Financial or Operational truck leasing in the Americas
by Daniel Bland, April 2024
A heavy-duty truck could cost as much as a small apartment in some countries, so leasing is the way to go for many truckers or fleet operators in the Americas. However, there is no one size fits all so here are a few things you need to know.
Regarding leasing rates, while longer lease terms usually have lower monthly payments, short-term leases offer greater flexibility for businesses with fluctuating transportation needs.
Many leasing agreements include a maximum kilometer allowance per month or per year and exceeding this allowance typically incurs additional charges, either on a per-kilometer basis or as a lump sum fee.
Leasing rates are higher with additional services such as maintenance, repairs, and insurance or when you request trucks with specialized features like larger cargo capacities and advanced technology.
Market conditions such as supply and demand dynamics, interest rates, and economic factors can also influence leasing prices.
Financial vs Operational Leasing
In financial leasing, the lessee typically assumes ownership of the truck at the end of the lease term, either through a predetermined purchase option or by paying a residual value. As a result, the monthly lease payment for a short-term financial lease may be higher compared to operational leasing, reflecting the amortization of the truck's full purchase price over the lease term.
In operational leasing, the lessor retains ownership of the truck throughout the lease term, and the lessee returns the vehicle at the end of the lease period. This arrangement may result in lower monthly lease payments compared to financial leasing since the lessee does not bear the full cost of ownership.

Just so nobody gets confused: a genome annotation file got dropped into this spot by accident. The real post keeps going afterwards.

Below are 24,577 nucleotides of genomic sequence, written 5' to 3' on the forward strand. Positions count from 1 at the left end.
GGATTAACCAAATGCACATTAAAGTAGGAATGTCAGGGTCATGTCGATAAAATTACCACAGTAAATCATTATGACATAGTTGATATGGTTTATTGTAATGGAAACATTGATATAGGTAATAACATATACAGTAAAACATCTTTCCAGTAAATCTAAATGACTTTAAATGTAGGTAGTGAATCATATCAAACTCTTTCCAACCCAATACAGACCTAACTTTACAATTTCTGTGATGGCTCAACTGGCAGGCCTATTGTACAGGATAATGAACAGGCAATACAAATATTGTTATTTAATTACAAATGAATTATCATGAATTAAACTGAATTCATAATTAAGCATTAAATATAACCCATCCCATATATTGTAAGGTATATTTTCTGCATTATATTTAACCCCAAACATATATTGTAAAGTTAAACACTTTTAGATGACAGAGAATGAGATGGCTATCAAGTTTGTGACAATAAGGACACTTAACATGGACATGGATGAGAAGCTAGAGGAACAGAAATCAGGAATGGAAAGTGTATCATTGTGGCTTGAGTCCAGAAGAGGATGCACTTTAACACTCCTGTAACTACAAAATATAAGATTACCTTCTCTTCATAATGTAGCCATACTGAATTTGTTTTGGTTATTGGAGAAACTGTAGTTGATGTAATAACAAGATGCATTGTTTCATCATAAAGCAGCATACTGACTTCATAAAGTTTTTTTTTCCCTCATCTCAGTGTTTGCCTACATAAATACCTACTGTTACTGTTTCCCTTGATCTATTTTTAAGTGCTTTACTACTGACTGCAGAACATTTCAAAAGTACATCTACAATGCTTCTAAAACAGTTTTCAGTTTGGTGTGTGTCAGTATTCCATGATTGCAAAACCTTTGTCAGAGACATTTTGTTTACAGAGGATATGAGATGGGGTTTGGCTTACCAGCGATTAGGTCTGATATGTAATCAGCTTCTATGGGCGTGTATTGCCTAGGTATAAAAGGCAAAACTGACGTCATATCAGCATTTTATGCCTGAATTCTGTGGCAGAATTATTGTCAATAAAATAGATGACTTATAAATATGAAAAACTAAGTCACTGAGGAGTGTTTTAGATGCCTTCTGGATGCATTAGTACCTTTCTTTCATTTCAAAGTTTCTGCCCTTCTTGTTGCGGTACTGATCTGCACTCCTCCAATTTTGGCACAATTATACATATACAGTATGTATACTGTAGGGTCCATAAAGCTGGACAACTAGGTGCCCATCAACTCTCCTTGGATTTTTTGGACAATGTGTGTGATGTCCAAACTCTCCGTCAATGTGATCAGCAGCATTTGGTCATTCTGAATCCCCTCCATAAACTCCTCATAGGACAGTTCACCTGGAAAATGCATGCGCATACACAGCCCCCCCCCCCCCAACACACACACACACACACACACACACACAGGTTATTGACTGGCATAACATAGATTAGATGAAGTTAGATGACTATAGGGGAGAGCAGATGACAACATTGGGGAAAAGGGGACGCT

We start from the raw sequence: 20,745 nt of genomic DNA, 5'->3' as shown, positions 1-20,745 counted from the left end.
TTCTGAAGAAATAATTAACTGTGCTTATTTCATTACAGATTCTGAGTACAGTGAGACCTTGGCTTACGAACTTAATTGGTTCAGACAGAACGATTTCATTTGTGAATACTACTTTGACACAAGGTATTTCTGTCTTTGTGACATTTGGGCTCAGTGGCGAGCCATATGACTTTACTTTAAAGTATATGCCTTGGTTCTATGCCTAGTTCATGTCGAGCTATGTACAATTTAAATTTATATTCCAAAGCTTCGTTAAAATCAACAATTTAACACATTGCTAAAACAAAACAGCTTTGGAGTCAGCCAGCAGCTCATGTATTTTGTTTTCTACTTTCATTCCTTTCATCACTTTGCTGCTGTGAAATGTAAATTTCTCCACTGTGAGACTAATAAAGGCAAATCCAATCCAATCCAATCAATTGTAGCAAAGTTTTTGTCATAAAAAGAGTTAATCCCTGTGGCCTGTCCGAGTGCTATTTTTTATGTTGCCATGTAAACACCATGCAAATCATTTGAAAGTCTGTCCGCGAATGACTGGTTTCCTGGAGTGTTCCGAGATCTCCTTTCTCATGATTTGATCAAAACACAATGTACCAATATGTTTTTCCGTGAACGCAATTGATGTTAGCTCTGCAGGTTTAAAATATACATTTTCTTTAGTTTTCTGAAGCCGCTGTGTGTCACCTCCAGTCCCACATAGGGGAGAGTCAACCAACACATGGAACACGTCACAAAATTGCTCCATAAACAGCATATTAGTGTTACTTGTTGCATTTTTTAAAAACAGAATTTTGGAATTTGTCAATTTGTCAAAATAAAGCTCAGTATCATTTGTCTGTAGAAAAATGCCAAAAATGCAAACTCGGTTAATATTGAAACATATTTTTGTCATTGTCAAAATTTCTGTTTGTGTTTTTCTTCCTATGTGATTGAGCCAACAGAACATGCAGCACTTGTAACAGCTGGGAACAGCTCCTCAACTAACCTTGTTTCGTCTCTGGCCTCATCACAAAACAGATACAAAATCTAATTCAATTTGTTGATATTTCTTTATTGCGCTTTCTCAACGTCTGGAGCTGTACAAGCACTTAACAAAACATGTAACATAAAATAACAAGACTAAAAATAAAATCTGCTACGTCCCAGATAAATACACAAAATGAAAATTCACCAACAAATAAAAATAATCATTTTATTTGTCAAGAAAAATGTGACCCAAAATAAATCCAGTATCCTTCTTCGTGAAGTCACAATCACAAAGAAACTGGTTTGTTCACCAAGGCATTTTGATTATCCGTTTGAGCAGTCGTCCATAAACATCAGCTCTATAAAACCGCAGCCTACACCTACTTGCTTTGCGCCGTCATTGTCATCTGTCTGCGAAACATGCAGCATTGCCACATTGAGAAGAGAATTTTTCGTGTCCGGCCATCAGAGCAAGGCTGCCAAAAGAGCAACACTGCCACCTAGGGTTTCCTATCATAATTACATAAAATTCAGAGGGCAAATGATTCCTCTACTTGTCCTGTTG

However, note that operational leasing agreements may include the lessor covering maintenance, repairs, insurance, and other services and this would result in higher monthly payments, also known as full-service leasing (FSL). In a financial lease, the lessee assumes these responsibilities.
As mentioned, remember that operational leasing agreements often include restrictions on the maximum kilometer usage or usage duration to mitigate depreciation and maintenance risks for the lessor.
As for taxes, the way you treat these two leasing options may differ, thus affecting total cost of ownership (TCO).
For example, in financial leasing, the lessee may be able to claim depreciation expenses and interest deductions for tax purposes, which can reduce the after-tax cost of leasing. Your overall operational leasing payments, however, may be treated as an operating expense and thus fully deductible for tax purposes.
In the end, operational leasing offers greater flexibility all while transferring risk to the lessor which assumes ownership and residual value risks associated with the truck. This may result in slightly higher leasing prices compared to financial leasing, where the lessee bears more of the ownership and residual value risks.
What to look for
  • Look for trucks with advanced technologies such as telematics and state of the art GPS tracking which could save you money in the long run.
  • Look for trucks with fuel efficiency optimization systems to improve operational efficiency and cost-effectiveness.
  • Seek flexible lease terms with tailored financing options as well as transparent pricing with competitive rates.
  • To help with optimizing your operational costs, consider an FSL contract with bundled services like maintenance and roadside assistance.
Among the heavy-duty truck leasing companies in the Americas are Idealease, Nationalease, First Lease, Catawba Transportation Group, Penske Truck Leasing, and TIP Mexico in North America as well as JSL, Addiante, Localiza, Unidas, Trek Rental, SK Rental, Rentandes, and Capita Corporation in South America.